In this case, the warehouse wasn’t the Ghost Ship. There were no big parties on site. It wasn’t a venue for events. As far as I can tell, only a small number of people were ever in the building. It was a quiet place. With a little help from the landlord and the city, the tenants could have brought the place up to code.

In fact, that process was underway.

But the land is more valuable as high-end condos, so the landlord went to court and said that the place wasn’t habitable and that people were living there, so they all had to go.

I talked to Natham Cottam, who was carrying his belongings to his car. He said he would stay with friends for a few days, but had no idea what would happen after that.

Another tenant was moving his things into a white van. “I have no idea where I’m going to go,” he said. “I guess I’m sleeping in my van.”

There has to be a better way.

Tommi Avicolli Mecca, who works with the Housing Rights Committee, was standing outside in the rain as the locksmith worked and the tenants collected their stuff.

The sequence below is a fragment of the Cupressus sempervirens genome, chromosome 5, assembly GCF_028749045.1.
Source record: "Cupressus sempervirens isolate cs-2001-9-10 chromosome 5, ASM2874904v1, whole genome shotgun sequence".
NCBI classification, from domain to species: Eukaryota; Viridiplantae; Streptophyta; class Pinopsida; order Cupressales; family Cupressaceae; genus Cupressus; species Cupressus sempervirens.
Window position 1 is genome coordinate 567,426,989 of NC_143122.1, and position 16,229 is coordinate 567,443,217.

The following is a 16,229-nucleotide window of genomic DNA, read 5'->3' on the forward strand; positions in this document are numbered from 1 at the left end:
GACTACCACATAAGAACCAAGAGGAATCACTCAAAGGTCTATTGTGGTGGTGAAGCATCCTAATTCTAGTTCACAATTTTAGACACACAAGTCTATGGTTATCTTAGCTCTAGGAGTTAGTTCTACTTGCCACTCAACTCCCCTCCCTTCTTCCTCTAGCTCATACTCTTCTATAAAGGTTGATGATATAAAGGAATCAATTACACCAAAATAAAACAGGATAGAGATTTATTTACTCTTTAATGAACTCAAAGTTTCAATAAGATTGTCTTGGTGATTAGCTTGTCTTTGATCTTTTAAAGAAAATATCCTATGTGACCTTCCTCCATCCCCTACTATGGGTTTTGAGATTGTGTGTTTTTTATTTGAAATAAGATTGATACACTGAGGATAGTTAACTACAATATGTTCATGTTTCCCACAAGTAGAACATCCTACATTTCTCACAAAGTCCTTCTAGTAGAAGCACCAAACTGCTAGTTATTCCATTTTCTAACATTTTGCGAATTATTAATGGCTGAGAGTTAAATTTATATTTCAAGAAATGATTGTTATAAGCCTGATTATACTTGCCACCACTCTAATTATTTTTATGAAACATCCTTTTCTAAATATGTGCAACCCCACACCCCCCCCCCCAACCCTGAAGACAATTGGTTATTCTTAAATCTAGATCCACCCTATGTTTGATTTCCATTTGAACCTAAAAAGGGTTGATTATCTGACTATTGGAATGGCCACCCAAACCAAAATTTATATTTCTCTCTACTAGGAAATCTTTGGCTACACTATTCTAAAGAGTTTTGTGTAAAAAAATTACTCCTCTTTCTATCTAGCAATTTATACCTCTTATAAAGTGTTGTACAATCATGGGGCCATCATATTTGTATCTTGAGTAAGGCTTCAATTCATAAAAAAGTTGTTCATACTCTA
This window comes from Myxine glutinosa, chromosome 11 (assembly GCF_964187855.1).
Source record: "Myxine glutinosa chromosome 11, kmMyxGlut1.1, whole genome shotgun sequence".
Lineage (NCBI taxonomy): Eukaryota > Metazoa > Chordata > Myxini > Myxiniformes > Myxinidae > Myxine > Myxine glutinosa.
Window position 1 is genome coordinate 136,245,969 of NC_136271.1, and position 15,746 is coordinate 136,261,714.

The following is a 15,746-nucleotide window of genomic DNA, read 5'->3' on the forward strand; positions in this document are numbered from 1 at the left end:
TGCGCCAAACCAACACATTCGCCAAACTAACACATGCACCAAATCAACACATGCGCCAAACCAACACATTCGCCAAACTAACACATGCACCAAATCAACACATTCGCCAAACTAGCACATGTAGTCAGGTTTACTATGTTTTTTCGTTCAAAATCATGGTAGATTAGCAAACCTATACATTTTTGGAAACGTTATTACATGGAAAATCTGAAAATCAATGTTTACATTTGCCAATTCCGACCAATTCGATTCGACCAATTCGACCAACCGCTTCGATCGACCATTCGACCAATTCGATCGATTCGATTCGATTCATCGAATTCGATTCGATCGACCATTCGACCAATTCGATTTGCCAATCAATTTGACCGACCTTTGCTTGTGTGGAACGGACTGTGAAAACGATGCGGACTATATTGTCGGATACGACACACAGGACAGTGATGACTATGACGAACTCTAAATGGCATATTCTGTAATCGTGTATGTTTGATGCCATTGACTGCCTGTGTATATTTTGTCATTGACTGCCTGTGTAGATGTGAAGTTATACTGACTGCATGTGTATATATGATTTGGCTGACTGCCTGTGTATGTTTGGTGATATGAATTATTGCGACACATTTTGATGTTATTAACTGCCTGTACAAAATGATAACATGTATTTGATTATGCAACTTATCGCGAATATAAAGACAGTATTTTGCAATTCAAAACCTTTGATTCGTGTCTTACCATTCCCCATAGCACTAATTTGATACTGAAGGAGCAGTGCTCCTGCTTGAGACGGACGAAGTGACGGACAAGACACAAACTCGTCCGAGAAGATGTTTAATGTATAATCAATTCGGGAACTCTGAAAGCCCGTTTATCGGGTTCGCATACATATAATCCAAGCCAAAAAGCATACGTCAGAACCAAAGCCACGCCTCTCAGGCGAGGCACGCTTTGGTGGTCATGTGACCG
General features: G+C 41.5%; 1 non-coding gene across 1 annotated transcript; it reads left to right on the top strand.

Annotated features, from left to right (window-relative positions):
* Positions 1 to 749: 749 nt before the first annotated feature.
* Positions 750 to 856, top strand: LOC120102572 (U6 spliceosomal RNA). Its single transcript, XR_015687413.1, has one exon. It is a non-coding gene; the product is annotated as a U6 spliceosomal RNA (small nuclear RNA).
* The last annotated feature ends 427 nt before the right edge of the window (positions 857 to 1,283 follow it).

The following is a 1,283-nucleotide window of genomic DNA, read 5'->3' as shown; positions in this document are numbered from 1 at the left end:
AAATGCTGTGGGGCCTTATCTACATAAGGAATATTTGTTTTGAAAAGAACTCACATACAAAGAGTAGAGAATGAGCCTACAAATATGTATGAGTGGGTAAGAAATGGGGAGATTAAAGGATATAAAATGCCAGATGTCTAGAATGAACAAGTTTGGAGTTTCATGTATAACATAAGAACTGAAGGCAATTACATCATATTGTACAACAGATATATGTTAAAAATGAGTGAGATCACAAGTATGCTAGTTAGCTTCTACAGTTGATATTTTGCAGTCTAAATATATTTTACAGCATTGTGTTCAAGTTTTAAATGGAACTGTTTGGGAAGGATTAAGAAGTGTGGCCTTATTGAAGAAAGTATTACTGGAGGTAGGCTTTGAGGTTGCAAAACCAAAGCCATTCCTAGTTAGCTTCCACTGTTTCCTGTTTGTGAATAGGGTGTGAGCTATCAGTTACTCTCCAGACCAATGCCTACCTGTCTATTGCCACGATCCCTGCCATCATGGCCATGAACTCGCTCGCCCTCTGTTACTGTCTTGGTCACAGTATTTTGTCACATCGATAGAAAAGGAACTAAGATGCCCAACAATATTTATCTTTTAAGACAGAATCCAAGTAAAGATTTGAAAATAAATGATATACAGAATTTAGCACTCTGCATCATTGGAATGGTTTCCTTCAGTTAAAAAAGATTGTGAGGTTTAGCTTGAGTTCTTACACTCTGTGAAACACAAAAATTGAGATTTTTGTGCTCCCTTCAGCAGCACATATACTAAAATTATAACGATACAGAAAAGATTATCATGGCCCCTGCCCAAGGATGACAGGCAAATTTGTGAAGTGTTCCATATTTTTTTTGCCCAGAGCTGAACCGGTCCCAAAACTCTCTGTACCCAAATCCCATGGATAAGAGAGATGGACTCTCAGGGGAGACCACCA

“What is it going to take?” he asked. “Iris Canada is dead. We have other seniors who have died after evictions. What has to happen before City Hall decides that this has to stop?”

Good question.

19 COMMENTS

  1. OK, even the residents were doing repairs to fully bring it up to code. I’m just saying it wasn’t anything like the Ghost Ship.

  2. I do, but if they’re the master tenant, the leaseholder and [maybe] the longest domiciled tenant there, I’m not sure how else to describe them. it’s a lot of responsibility as well. Often they’re on the hook for the deposits, utilities, etc.,

  3. Yes, and you literally have more rights as a MT than would a prop owner or LL in the same unit. Go figure.

  4. Did you look at the video? This warehouse in BH looked like it was a mess inside & extremely unsafe with no fire safety features!

  5. Some warehouses are very safe, and from what I read these were pretty good and being improved. The Ghost Ship was pathologically unsafe in every way: bad electrical, no sprinklers, no escape routes.